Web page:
May 10, 2016
Every startup at some point must determine how to properly finance their business, but for some people, taking into consideration the necessary steps to even get to the point of receiving that funding can sometimes become a mere afterthought. At Columbus Startup Week, the topic was addressed head on with a session led by Owen Pohl from JPMorgan Chase, and included participation from Our Family Home CEO, Evan Dubro; district director of the Ohio Small Business Development Center, Ariana Ulloa-Olavarrieta; and deputy district director of the U.S. Small Business Administration, Scot Hardin.
Called “Take the ‘Being Strapped’ Out of Bootstrapping (HINT: It’s All About Credit)”, the session focused on how people can start and scale a business by leveraging the business credit (and personal credibility) that they build. And, unless you’re sitting on thousands of dollars in your savings, at one point you’ll have to use that credit history to attempt to get some funds from a lender.
Who Needs Credit, Anyway?
Businesses generally run on credit. Regardless of the state of your assets, it is vital to open business accounts and actively use business credit lines.
Business accounts require just as much – if not more – responsibility for handling these funds. Bankers will reference these numbers, and the time it takes for you to make payments. This information will be crucial when they’re deciding whether to issue you a loan, what interest rates are, and what the amount will be for.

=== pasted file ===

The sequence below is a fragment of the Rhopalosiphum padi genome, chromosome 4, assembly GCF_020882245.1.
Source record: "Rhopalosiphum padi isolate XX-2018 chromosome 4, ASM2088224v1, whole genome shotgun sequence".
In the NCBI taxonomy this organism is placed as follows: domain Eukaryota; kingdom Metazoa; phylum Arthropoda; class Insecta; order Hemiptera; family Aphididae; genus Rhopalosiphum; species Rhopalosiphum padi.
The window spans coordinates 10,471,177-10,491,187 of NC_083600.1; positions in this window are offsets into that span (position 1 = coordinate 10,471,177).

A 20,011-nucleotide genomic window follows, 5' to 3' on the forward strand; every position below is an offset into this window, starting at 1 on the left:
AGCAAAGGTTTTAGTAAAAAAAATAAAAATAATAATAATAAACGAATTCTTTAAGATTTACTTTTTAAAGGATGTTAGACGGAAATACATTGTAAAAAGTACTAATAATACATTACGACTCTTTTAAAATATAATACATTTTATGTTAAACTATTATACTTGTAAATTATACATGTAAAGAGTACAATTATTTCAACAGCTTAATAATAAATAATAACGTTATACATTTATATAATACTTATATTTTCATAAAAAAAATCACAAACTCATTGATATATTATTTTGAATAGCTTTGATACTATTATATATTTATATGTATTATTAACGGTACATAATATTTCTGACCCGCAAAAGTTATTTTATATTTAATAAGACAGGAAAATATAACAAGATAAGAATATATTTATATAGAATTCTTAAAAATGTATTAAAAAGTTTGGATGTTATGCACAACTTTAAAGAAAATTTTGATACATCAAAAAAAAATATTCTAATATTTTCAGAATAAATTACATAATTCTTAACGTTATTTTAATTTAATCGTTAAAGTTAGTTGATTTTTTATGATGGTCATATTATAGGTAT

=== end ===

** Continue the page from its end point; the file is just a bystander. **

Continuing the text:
Even if you have ten times the capital you need, you still need to activate a business account. Why? Because having pre-established credit will help move the process along quicker and in your favor. Credit affects many aspects of your life, especially when starting a new business.
On the panel, Dubro spoke on behalf of startups and small businesses, sharing his personal experiences with having to build his company’s credit and what that enabled him to accomplish.
Steps for Building Your Startup’s Credit
1. Understand the Risks
“This isn’t Monopoly money,” said Dubro. “Because, really, this is a huge risk – no one wants to go into bankruptcy, and that’s your highest risk. You may have the greatest idea and go forth, but you have to look at the risk and the reward that comes with it.”
Go into this process by understanding and coming to terms with the fact that this is risky. Taking the steps necessary to establish credit for your startup means having to take a lot of financial risk. According to Hardin, you have to look at the potential risks, costs, and time needed to establish your business and whether you think it’s worth going into. Once you accept a certain level of risk, move forward with your plans.
2. Build a Financial Advisory Team That Can Support You from the Very Beginning
“When you go forth, the most important thing is: get good advice,” said Dubro. “Because you want to do it right the first time; [it’s not worth] going back and spending more money and energy. And, if you don’t know about this field, it’s: who do I trust? And you have to find a good person you can trust that will give you good advice…Find an equity partner that can offer the benefits and connections that will allow your company to grow.”